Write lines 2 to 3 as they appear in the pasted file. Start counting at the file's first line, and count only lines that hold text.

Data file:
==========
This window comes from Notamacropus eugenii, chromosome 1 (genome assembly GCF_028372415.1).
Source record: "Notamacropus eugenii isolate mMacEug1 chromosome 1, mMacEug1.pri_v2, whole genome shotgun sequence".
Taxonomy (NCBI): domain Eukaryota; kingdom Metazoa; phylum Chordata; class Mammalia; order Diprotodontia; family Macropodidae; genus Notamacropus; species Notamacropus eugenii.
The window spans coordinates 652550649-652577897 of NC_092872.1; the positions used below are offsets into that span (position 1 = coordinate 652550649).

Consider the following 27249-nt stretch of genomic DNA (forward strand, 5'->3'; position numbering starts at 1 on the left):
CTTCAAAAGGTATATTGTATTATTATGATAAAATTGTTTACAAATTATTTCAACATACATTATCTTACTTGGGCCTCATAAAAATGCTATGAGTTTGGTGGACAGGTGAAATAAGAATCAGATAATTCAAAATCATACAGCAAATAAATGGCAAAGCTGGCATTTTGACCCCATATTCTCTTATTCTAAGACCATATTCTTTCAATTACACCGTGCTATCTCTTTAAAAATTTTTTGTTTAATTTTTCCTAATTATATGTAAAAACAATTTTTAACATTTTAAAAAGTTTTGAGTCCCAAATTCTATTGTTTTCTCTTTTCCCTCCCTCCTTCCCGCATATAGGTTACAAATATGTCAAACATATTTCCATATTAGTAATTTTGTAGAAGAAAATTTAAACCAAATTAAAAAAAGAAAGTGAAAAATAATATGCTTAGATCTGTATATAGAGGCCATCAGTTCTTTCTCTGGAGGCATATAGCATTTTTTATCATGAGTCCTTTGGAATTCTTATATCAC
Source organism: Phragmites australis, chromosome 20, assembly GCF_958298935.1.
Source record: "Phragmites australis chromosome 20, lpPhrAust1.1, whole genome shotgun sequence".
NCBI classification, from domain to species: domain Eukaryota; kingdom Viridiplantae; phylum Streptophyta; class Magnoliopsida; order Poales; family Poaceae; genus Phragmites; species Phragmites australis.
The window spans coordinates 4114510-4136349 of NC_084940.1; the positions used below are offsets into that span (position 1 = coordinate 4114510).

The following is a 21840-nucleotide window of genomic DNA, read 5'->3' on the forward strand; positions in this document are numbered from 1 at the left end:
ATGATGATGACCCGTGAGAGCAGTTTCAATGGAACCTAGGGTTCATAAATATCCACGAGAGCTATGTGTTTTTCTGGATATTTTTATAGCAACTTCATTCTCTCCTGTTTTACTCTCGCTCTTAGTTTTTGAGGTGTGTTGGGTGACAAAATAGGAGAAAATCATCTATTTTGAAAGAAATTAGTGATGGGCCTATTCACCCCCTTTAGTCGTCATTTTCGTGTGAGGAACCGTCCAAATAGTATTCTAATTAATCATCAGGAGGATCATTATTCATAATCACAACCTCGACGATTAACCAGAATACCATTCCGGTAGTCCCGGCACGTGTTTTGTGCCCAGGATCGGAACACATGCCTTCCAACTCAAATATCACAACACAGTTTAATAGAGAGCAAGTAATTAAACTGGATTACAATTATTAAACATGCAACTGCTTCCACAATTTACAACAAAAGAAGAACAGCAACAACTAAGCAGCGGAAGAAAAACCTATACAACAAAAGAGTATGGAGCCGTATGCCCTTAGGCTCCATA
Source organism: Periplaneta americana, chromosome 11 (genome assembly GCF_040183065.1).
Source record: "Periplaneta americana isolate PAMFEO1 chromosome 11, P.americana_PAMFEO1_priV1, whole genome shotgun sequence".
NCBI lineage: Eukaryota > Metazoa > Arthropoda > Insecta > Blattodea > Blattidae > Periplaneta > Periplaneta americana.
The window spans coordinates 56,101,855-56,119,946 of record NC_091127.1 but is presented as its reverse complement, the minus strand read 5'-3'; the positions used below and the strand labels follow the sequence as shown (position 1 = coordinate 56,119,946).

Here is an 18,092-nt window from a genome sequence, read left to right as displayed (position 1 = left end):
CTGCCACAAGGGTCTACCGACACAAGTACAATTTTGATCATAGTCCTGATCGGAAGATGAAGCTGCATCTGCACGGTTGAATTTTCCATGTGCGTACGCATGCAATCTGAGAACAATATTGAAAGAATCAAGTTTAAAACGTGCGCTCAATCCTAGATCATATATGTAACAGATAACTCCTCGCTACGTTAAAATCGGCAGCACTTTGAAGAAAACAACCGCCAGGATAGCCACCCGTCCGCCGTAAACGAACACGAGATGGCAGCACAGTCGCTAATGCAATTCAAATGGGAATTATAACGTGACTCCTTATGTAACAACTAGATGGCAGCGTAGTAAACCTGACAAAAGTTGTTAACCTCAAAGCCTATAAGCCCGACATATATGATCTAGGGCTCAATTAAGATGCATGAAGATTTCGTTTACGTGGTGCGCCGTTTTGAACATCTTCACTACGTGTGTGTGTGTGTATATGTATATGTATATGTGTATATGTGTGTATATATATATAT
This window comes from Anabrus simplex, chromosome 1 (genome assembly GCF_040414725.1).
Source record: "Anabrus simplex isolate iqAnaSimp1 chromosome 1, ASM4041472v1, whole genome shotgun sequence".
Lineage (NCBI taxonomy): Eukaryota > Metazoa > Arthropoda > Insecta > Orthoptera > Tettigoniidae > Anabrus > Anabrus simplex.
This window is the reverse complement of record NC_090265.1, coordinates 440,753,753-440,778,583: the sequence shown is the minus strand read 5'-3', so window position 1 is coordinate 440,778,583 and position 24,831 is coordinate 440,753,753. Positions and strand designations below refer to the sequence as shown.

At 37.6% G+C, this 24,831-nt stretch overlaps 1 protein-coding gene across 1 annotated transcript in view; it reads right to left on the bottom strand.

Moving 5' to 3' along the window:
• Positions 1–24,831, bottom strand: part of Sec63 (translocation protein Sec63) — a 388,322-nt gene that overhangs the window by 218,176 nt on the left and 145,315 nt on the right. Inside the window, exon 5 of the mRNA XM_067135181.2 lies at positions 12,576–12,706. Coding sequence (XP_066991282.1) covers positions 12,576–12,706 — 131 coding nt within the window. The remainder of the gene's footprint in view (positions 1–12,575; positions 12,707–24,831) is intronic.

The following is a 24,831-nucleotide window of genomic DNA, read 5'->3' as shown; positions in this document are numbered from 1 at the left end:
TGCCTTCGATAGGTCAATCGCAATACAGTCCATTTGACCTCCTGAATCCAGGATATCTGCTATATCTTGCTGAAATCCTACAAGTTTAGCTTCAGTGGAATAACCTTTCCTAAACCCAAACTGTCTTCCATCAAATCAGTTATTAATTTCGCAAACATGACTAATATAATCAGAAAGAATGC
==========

Source record: "Notamacropus eugenii isolate mMacEug1 chromosome 1, mMacEug1.pri_v2, whole genome shotgun sequence".
Taxonomy (NCBI): domain Eukaryota; kingdom Metazoa; phylum Chordata; class Mammalia; order Diprotodontia; family Macropodidae; genus Notamacropus; species Notamacropus eugenii.